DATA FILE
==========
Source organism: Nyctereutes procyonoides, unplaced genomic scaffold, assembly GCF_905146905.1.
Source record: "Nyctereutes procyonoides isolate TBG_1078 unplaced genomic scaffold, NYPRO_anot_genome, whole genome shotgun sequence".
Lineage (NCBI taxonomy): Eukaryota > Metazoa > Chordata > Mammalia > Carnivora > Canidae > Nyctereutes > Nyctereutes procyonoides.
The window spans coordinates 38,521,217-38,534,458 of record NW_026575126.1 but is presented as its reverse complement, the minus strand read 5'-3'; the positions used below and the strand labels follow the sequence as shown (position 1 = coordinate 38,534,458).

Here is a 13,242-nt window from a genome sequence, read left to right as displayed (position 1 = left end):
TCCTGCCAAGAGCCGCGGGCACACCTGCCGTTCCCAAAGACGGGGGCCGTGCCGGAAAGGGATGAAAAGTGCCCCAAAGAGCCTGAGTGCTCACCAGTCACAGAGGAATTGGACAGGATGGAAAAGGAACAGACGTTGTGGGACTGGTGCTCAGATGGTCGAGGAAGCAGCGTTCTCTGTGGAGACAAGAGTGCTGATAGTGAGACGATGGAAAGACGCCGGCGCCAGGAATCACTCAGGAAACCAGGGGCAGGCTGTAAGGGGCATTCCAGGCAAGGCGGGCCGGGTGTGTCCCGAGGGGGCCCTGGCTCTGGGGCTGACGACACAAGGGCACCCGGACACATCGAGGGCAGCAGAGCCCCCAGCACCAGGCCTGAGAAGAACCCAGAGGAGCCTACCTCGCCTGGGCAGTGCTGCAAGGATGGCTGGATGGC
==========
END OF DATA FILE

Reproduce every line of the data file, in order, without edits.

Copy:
Source organism: Nyctereutes procyonoides, unplaced genomic scaffold, assembly GCF_905146905.1.
Source record: "Nyctereutes procyonoides isolate TBG_1078 unplaced genomic scaffold, NYPRO_anot_genome, whole genome shotgun sequence".
Lineage (NCBI taxonomy): Eukaryota > Metazoa > Chordata > Mammalia > Carnivora > Canidae > Nyctereutes > Nyctereutes procyonoides.
The window spans coordinates 38,521,217-38,534,458 of record NW_026575126.1 but is presented as its reverse complement, the minus strand read 5'-3'; the positions used below and the strand labels follow the sequence as shown (position 1 = coordinate 38,534,458).

Here is a 13,242-nt window from a genome sequence, read left to right as displayed (position 1 = left end):
TCCTGCCAAGAGCCGCGGGCACACCTGCCGTTCCCAAAGACGGGGGCCGTGCCGGAAAGGGATGAAAAGTGCCCCAAAGAGCCTGAGTGCTCACCAGTCACAGAGGAATTGGACAGGATGGAAAAGGAACAGACGTTGTGGGACTGGTGCTCAGATGGTCGAGGAAGCAGCGTTCTCTGTGGAGACAAGAGTGCTGATAGTGAGACGATGGAAAGACGCCGGCGCCAGGAATCACTCAGGAAACCAGGGGCAGGCTGTAAGGGGCATTCCAGGCAAGGCGGGCCGGGTGTGTCCCGAGGGGGCCCTGGCTCTGGGGCTGACGACACAAGGGCACCCGGACACATCGAGGGCAGCAGAGCCCCCAGCACCAGGCCTGAGAAGAACCCAGAGGAGCCTACCTCGCCTGGGCAGTGCTGCAAGGATGGCTGGATGGC